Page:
35 years ago the Royal Commission on the Status of Women called for a national child care program, with an act, national standards, and federal-provincial cost-sharing. If we are coming close now, in 2005, to having that national child care program, it is due to the determined, mostly unpaid work of women in the Coalition of Child Care Advocates of BC and its affiliates across the country.

Child care is a pivotal social program for women, for children, and for men.

For women, we know why. Because high qualify affordable child care shifts some care-giving work from women’s shoulders and that permits us more freedom in our lives, more opportunity to work for pay, to go to school, to participate in public life. Thirty-five years ago the Royal Commission said: “For the government to fail to proceed with a national child-care program… would be to deny the claim that Canadian women have made for concrete assistance with bearing the burden of care-giving responsibility that they have been compelled to carry.” The federal government and provincial governments have failed women for years.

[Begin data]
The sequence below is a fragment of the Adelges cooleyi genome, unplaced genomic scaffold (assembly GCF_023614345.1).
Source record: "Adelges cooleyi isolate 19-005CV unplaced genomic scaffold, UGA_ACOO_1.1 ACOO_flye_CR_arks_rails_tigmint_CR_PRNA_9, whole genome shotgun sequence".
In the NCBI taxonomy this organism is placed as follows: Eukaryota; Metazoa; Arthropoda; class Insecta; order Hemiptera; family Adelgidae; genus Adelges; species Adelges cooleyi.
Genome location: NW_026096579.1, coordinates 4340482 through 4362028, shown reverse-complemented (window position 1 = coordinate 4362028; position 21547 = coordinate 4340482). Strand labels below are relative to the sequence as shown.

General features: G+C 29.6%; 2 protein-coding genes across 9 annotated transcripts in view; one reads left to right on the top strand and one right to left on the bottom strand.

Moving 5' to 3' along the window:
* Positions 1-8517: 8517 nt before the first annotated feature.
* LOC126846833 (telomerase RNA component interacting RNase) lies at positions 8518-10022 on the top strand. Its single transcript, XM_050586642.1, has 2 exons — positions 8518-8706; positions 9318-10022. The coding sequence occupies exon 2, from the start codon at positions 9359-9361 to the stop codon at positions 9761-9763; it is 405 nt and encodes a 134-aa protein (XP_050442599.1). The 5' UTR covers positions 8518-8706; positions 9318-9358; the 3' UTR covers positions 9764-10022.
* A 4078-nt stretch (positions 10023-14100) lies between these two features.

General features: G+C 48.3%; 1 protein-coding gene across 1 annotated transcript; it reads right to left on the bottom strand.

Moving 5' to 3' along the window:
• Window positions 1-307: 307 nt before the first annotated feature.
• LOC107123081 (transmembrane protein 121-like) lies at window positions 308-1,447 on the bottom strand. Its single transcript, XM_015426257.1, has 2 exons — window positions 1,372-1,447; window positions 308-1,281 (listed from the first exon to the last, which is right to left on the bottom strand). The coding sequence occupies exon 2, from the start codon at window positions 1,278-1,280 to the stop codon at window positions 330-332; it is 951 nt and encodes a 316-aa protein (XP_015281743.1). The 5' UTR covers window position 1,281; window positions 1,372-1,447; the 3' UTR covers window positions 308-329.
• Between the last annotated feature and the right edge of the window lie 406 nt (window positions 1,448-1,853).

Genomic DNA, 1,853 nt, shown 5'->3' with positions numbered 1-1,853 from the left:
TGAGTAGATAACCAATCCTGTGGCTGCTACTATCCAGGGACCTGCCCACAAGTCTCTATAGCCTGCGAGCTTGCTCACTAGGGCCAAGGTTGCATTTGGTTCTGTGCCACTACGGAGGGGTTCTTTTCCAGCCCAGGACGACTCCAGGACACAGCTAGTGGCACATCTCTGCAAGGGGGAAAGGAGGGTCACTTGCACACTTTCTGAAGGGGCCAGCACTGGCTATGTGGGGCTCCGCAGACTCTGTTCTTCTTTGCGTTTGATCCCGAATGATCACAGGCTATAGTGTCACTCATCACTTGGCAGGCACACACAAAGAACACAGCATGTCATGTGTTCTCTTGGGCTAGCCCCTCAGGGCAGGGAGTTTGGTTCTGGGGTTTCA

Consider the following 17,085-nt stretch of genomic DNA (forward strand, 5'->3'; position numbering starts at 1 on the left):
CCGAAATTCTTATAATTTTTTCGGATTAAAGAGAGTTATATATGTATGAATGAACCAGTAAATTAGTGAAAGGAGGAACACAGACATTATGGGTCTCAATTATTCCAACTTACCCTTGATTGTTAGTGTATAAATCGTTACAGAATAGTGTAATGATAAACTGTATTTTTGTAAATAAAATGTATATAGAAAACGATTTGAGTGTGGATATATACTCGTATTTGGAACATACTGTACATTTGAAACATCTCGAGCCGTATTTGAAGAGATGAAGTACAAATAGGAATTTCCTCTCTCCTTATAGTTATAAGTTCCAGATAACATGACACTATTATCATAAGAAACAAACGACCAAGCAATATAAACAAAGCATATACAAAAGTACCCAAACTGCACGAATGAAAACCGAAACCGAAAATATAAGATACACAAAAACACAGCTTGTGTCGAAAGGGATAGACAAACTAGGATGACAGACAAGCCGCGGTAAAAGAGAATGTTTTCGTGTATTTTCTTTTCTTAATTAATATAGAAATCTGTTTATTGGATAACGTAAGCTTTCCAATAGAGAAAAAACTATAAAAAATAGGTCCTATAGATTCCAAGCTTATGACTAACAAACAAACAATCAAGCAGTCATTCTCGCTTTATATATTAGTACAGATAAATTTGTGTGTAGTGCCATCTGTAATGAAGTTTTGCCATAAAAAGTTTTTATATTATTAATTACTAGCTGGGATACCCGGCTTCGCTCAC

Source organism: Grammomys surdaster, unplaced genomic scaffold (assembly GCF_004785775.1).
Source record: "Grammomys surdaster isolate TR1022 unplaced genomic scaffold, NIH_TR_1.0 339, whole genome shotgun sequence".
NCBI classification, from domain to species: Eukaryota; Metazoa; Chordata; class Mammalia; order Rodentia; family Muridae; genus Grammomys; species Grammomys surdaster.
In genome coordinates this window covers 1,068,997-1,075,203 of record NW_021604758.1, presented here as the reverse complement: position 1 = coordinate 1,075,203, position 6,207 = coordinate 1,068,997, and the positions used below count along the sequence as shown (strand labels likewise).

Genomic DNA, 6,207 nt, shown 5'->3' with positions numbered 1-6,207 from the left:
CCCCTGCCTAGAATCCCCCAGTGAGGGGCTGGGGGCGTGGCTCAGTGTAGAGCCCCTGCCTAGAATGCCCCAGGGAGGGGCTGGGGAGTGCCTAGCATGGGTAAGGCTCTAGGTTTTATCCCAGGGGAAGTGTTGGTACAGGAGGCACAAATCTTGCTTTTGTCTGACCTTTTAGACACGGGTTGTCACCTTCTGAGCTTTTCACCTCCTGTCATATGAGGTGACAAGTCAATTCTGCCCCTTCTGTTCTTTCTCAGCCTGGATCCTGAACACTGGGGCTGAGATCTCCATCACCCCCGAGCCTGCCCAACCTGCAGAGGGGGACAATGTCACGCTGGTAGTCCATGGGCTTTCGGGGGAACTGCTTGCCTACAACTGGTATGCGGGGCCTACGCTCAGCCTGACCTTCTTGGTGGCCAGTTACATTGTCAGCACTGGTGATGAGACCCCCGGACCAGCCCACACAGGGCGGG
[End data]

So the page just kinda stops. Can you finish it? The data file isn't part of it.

Child care is a pivotal program for children because we know how important their early years are and that care that provides them with stimulation, learning, and interaction with others is essential to their physical and mental development.

And it is a pivotal program for families because mothers and fathers need to be able to work or study knowing that their children are safe and well-looked after. For the working women and men of the BCGEU with young children, reliable high quality child care is essential to a decent life.

Child care is key to a fair society, that offers equality to women, and an intelligent and loving environment for children.

What an important contribution it is then – to all of us – that the Coalition of Child Care Advocates makes by working devotedly to get strong public support for, and government investment in, good child care.